The respiratory system works in conjunction with the circulatory system to provide oxygen to and to remove carbon dioxide from the body tissues. Oxygen is the driving force behind all chemical reactions that occur internally. Obviously, life could not exist without it.
As a result, the function of all body systems, including the respiratory system itself, depends first on the ability of this system to deliver its product. In addition to this vital function, the respiratory system also serves as a means of thermoregulation.
Anatomy and Physiology
The respiratory system begins with the mouth and nose, which, under the influence of the breathing mechanism, facilitate the passage of air into the trachea. The wall of this cylindrical structure is lined with rings of tough cartilage which prevent it from collapsing during normal breathing activity.
The trachea enters the thorax, or chest cavity, and eventually branches into bronchi and smaller bronchioles within the lungs themselves. Thin membranes called pleura line the lungs and inner wall of the thorax.
Pleuritis is the term used to describe inflammation of these membranes, which can make normal respiration difficult and painful. The smallest unit of the respiratory system is the alveolus, located at the terminus of the bronchioles.
It is within these alveoli that gas exchange occurs between the lungs and the circulatory system. Surfactant (surface-active agent) is a special substance found lining the insides of normal alveoli. It is responsible for preventing alveolar collapse during the breathing cycle.
The major blood supply to the lungs and alveoli comes from the pulmonary artery originating from the right ventricle of the heart. In dogs and cats, heartworms reside in the right side of the heart and can effectively clog this artery and its branches supplying the lungs.
The resulting disruption of blood flow and increase in pulmonary blood pressure can have devastating consequences on respiratory function. The only air within the thorax, or chest cavity, is contained within the lungs.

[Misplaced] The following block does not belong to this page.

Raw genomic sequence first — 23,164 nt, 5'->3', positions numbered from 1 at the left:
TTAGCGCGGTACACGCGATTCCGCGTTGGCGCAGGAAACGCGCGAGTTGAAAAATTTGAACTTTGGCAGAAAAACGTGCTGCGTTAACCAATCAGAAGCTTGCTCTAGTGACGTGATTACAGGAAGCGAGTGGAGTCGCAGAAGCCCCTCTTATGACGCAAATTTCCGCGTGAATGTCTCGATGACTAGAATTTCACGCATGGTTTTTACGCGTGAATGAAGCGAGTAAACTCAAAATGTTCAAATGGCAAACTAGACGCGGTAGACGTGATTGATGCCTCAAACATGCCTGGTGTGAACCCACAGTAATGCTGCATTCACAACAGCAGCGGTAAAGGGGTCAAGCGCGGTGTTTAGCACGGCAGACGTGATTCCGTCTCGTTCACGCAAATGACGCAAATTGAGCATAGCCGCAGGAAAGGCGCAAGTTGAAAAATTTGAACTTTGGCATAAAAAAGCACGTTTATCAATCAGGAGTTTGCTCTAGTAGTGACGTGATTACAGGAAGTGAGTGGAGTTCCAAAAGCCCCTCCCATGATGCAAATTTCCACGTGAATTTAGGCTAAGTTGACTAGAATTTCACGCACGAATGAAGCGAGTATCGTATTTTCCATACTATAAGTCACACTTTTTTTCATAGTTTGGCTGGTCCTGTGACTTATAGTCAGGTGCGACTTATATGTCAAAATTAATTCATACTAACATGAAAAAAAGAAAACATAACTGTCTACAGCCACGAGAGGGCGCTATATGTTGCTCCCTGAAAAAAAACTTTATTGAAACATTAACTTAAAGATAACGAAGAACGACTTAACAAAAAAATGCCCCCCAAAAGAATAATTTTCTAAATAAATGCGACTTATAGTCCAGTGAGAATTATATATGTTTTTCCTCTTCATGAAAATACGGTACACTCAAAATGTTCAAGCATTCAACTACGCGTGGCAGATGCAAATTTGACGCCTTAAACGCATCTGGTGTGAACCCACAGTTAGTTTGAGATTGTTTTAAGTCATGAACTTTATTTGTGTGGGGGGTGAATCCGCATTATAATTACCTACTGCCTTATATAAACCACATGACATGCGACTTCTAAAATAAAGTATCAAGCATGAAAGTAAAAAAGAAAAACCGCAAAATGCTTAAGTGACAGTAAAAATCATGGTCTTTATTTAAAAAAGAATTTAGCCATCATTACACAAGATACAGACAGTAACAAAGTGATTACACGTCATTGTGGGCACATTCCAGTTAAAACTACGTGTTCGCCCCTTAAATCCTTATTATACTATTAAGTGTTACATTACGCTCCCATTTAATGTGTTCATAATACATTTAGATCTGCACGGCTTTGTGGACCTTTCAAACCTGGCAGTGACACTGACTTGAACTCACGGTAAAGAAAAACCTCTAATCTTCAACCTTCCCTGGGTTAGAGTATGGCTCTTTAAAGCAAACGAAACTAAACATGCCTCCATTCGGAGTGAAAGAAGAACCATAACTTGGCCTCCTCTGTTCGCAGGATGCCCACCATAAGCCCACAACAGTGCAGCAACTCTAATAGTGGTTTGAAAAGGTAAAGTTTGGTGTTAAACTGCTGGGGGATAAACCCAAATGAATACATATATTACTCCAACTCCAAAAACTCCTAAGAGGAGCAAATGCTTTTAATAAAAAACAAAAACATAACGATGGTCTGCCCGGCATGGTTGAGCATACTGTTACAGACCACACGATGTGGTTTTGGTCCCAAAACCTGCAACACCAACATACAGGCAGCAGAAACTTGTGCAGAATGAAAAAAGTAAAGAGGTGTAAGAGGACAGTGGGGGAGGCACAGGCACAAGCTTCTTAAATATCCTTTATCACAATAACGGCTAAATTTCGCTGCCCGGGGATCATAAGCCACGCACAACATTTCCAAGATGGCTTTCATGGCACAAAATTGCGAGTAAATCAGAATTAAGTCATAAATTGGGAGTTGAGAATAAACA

As a result, a negative pressure system exists that facilitates normal breathing. Intake or inspiration of air occurs as the diaphragm, the large muscular band separating the thorax from the abdominal cavity, flattens and lowers itself, and the ribcage expands.
The resulting negative pressure caused by the increased thoracic size actively draws air through the trachea and into the lungs. On exhalation, or expiration, the diaphragm and ribcage are returned to their normal size, forcing air out of the lungs.
Pneumothorax is a life-threatening condition in which air is allowed into the thoracic cavity, either through a penetrating wound through the skin and ribcage or through a tear in the lung tissue.
Either way, the loss of negative pressure within the thorax quickly collapses the lungs, and renders the normal breathing mechanisms inoperable. Because of its direct exposure to a hostile environment, the respiratory system contains several defense mechanisms to help keep foreign invaders and particulate matter out of the lungs.
The sticky substance called mucus, produced by cells lining the trachea and bronchi, serves to trap contaminants and foreign debris that might gain external access to the respiratory system.
In addition, tiny, movable, fingerlike projections called cilia line the surface of airways and function to mechanically maneuver trapped contaminants in a direction away from the lungs. Any significant buildup of respiratory mucus or irritation to the respiratory lining results in a cough, and (hopefully) the forceful expulsion of any offending substance.
The airways are also lined with surface antibodies that provide a first line of defense against infectious organisms.